Only things from which positive utility can be extracted triumph in the free-market. But with this considered, what is the utility of friendship, love, and faith? None whatsoever. This is not to suggest that friendship, love, and faith are not at times useful. But they are useful for what they are; this is to say, friendship, love, and faith are not means to be used for some ulterior purpose but ends in themselves, and they work to eventually satiate our truly human desires. To treat such things as anything other than ends is a failure to do them justice. As Aristotle points out in The Nicomachean Ethics, there are three different kinds of friendships: friendships based on utility, pleasure, and virtue. The former are incidental and ephemeral and undergo oscillation and uncertainty for the moment one partner ceases to provide adequate utility or pleasure, the friendship ceases to be. By contrast, friendships of virtue are sustainable and healthy and form between people who are friends without qualification and refer to one another with the utmost respect and dignity. These kinds of friends treat one another “never merely as a means to an end,” as philosopher Immanuel Kant put it in his second formulation of the categorical imperative, “but always at the same time as an end.”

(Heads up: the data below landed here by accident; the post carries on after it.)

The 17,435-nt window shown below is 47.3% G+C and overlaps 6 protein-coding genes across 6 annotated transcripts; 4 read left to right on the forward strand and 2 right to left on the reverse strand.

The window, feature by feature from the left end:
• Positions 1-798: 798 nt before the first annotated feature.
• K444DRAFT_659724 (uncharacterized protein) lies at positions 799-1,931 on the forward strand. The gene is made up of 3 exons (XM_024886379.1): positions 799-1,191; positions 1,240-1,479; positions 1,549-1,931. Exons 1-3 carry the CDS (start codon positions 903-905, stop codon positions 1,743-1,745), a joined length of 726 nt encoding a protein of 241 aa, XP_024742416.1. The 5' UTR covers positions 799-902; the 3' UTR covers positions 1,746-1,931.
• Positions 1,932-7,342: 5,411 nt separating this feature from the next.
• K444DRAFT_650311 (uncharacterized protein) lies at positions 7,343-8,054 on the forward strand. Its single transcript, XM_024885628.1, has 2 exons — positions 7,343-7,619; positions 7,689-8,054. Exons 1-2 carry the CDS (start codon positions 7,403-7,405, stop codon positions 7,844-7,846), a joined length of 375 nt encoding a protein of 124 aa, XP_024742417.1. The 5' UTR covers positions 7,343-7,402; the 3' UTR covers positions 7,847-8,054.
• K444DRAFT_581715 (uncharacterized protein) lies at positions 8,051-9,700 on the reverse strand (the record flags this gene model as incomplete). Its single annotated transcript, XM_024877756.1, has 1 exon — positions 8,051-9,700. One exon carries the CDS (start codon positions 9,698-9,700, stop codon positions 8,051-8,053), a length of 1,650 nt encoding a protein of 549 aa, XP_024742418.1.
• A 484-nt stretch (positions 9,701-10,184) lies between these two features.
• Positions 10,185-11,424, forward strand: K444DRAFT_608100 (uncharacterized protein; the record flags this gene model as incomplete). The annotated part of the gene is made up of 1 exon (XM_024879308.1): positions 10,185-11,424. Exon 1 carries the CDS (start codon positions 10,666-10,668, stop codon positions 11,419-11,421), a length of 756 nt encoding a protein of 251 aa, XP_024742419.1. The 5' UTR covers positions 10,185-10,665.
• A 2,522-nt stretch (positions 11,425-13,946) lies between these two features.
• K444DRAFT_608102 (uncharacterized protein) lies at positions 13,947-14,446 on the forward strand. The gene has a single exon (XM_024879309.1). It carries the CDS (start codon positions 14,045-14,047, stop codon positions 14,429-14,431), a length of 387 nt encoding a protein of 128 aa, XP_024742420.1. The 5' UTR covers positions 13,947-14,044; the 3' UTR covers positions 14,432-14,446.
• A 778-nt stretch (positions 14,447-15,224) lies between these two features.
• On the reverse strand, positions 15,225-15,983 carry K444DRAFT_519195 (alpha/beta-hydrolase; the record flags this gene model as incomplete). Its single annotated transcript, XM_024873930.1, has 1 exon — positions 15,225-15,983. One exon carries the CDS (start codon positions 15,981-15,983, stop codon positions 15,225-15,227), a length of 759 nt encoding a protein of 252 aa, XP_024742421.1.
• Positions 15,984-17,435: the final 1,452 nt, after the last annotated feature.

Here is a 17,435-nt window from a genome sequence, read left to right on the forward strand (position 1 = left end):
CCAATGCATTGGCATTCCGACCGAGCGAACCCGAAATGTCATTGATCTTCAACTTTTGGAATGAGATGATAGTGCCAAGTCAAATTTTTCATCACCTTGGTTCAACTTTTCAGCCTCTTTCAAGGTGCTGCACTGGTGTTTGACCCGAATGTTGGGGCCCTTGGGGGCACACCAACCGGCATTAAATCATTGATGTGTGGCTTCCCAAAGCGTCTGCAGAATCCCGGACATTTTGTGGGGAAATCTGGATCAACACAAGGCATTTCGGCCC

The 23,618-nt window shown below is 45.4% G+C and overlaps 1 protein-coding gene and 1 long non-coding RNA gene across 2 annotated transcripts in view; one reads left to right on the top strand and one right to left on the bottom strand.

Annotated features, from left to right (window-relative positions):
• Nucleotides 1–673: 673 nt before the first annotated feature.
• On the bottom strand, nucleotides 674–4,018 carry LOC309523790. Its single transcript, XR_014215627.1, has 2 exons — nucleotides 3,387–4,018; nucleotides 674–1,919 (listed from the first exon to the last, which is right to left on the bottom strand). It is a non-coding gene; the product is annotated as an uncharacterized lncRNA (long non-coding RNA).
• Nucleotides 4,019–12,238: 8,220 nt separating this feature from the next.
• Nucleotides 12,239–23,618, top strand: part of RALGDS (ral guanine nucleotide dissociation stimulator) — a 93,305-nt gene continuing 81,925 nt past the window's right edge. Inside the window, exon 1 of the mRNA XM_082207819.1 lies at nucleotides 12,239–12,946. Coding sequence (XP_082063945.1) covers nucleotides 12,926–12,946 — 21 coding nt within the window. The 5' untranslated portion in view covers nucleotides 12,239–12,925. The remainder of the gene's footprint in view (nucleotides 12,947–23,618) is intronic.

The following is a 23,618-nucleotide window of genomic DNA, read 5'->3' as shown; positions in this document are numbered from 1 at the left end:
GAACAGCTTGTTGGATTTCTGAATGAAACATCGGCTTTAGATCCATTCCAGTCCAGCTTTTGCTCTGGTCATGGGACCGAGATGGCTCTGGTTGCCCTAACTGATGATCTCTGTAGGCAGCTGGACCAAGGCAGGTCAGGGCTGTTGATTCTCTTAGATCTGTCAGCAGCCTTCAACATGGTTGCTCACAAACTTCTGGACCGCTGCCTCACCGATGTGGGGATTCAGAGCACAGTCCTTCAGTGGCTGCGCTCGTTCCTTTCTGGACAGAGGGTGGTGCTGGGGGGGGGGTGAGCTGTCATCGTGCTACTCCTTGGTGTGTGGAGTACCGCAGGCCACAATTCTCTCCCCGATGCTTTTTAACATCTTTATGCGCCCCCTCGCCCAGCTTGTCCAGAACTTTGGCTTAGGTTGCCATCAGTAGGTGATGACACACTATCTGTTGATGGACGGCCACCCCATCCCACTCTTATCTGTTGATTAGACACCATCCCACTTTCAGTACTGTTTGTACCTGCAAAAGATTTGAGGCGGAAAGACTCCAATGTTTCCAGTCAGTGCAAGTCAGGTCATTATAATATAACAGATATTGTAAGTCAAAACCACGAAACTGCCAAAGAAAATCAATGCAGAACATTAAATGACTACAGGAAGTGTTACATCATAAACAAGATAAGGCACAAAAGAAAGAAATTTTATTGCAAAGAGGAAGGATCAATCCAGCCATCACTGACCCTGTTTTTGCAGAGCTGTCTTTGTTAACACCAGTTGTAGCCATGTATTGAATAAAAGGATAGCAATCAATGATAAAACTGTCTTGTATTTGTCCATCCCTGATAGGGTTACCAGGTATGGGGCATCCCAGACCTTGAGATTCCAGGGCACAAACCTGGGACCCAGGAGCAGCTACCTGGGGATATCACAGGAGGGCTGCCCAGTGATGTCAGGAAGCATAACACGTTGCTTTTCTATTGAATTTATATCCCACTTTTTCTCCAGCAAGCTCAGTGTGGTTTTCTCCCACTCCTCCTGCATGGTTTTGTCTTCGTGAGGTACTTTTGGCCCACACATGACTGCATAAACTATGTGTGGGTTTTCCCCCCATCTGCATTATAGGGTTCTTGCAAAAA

However, this nature of relation is precisely what the libertarian philosophy undermines as the logic of market exchange broadens and expands its influence. More and more emphasis is placed on the utility to be found in particular associations and activities. Those forms of association with little or no utility to provide are resultantly abandoned or accept renovation to accord with the imperatives of the market. The effects of this are accumulating everywhere we look. Genuine friendships are all the more seldom today. The most frequent relations are depersonalized and frigid encounters between bosses and their employees — and this is a quintessential example of a friendship of utility. Love and sexual relations have perhaps been the worst victims of this restructuring. Nowadays, there is a widespread and highly profitable market for sex trafficking and prostitution. It is a sphere of untrammeled and autonomous individuals, liberated from ancient norms of courtship and mannered interaction between the sexes, but has become increasingly precarious and anarchistic. Religious faith has experienced market reshaping to a considerable degree, too. Nowadays, people are much more inclined to change religious denominations or convert — or leave religion entirely — on the basis of their self-interest. Religion is subordinate to our desires and acts primarily as a therapeutic for the enlightened, and not as a guide or template from which substantive truths about human existence are gleaned. In all three cases, individual choice and the pursuit of self-interest are prioritized above all else. In all three cases, traditions that are not characterized by free enterprise were colonized by the logic of the free-market.